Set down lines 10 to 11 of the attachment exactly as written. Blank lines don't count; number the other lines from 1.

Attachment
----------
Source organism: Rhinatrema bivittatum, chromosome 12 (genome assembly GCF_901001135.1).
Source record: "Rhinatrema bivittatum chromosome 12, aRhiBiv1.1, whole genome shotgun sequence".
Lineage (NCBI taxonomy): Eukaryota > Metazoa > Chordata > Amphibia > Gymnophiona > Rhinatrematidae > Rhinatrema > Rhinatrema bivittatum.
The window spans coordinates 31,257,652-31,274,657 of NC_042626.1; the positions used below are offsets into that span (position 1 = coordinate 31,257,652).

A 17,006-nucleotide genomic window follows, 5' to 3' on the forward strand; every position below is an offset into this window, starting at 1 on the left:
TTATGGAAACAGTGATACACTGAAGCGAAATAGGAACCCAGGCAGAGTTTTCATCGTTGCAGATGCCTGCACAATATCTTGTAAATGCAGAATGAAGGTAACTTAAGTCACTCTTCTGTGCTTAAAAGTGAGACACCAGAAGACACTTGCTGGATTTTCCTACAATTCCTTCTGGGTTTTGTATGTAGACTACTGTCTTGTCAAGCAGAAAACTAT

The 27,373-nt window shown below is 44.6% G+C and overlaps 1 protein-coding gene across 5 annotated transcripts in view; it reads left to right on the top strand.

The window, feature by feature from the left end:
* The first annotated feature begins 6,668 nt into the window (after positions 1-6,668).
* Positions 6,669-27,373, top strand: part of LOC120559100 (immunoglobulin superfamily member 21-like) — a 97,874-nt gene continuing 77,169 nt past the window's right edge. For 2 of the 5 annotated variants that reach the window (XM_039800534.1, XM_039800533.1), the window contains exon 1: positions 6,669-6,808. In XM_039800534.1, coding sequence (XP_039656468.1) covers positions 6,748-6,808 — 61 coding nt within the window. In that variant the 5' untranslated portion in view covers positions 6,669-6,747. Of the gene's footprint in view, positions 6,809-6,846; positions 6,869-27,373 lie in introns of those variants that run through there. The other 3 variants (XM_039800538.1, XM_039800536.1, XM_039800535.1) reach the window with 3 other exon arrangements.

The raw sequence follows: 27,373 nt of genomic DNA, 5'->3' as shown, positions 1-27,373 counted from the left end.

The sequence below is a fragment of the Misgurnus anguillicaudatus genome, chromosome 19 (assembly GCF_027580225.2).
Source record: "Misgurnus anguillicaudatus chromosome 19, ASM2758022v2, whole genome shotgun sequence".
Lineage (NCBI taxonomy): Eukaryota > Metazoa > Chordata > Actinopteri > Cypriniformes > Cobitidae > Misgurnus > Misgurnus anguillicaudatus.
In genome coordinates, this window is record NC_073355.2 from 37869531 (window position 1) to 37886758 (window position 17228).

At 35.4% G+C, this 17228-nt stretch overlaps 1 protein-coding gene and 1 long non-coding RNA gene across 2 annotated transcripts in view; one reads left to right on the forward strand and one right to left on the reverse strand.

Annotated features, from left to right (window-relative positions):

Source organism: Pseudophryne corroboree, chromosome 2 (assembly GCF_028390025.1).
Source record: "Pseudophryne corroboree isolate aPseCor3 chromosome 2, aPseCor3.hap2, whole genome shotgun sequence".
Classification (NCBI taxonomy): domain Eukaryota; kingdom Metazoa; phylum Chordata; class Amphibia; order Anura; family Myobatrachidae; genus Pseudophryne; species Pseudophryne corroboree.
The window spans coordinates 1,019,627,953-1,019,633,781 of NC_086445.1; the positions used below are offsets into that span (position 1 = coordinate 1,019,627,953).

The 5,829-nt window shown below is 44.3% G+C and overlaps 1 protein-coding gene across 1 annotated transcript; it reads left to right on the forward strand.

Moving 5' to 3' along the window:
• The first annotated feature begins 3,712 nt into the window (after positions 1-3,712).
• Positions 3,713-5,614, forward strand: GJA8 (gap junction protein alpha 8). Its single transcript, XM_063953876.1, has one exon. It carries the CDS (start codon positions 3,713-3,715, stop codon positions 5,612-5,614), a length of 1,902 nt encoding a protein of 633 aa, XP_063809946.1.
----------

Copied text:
* Positions 6,669-27,373, top strand: part of LOC120559100 (immunoglobulin superfamily member 21-like) — a 97,874-nt gene continuing 77,169 nt past the window's right edge. For 2 of the 5 annotated variants that reach the window (XM_039800534.1, XM_039800533.1), the window contains exon 1: positions 6,669-6,808. In XM_039800534.1, coding sequence (XP_039656468.1) covers positions 6,748-6,808 — 61 coding nt within the window. In that variant the 5' untranslated portion in view covers positions 6,669-6,747. Of the gene's footprint in view, positions 6,809-6,846; positions 6,869-27,373 lie in introns of those variants that run through there. The other 3 variants (XM_039800538.1, XM_039800536.1, XM_039800535.1) reach the window with 3 other exon arrangements.

The raw sequence follows: 27,373 nt of genomic DNA, 5'->3' as shown, positions 1-27,373 counted from the left end.